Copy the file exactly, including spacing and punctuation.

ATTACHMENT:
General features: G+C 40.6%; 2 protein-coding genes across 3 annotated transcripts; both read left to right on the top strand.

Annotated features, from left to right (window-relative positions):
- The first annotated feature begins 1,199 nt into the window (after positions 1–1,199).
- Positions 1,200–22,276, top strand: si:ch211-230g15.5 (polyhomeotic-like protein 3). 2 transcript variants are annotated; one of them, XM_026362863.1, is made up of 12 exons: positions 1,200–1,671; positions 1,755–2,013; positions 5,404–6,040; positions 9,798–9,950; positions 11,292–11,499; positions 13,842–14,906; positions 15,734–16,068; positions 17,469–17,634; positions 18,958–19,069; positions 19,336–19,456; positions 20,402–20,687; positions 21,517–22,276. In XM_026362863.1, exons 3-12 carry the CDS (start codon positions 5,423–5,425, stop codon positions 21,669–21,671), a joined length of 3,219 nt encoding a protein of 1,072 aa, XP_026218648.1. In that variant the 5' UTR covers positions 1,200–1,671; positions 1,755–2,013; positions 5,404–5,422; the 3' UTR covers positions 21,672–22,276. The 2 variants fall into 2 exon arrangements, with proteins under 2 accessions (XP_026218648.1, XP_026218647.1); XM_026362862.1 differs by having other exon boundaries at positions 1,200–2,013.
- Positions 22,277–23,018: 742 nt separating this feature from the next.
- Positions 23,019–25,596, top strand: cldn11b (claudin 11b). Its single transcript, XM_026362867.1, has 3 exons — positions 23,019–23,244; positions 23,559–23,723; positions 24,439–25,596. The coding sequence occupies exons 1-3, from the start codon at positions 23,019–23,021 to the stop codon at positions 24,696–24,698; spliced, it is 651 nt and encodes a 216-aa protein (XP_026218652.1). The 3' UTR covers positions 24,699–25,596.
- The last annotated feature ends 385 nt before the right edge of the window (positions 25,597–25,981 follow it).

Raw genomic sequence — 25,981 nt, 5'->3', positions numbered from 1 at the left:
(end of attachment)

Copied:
General features: G+C 40.6%; 2 protein-coding genes across 3 annotated transcripts; both read left to right on the top strand.

Annotated features, from left to right (window-relative positions):
- The first annotated feature begins 1,199 nt into the window (after positions 1–1,199).
- Positions 1,200–22,276, top strand: si:ch211-230g15.5 (polyhomeotic-like protein 3). 2 transcript variants are annotated; one of them, XM_026362863.1, is made up of 12 exons: positions 1,200–1,671; positions 1,755–2,013; positions 5,404–6,040; positions 9,798–9,950; positions 11,292–11,499; positions 13,842–14,906; positions 15,734–16,068; positions 17,469–17,634; positions 18,958–19,069; positions 19,336–19,456; positions 20,402–20,687; positions 21,517–22,276. In XM_026362863.1, exons 3-12 carry the CDS (start codon positions 5,423–5,425, stop codon positions 21,669–21,671), a joined length of 3,219 nt encoding a protein of 1,072 aa, XP_026218648.1. In that variant the 5' UTR covers positions 1,200–1,671; positions 1,755–2,013; positions 5,404–5,422; the 3' UTR covers positions 21,672–22,276. The 2 variants fall into 2 exon arrangements, with proteins under 2 accessions (XP_026218648.1, XP_026218647.1); XM_026362862.1 differs by having other exon boundaries at positions 1,200–2,013.
- Positions 22,277–23,018: 742 nt separating this feature from the next.
- Positions 23,019–25,596, top strand: cldn11b (claudin 11b). Its single transcript, XM_026362867.1, has 3 exons — positions 23,019–23,244; positions 23,559–23,723; positions 24,439–25,596. The coding sequence occupies exons 1-3, from the start codon at positions 23,019–23,021 to the stop codon at positions 24,696–24,698; spliced, it is 651 nt and encodes a 216-aa protein (XP_026218652.1). The 3' UTR covers positions 24,699–25,596.
- The last annotated feature ends 385 nt before the right edge of the window (positions 25,597–25,981 follow it).

Raw genomic sequence — 25,981 nt, 5'->3', positions numbered from 1 at the left: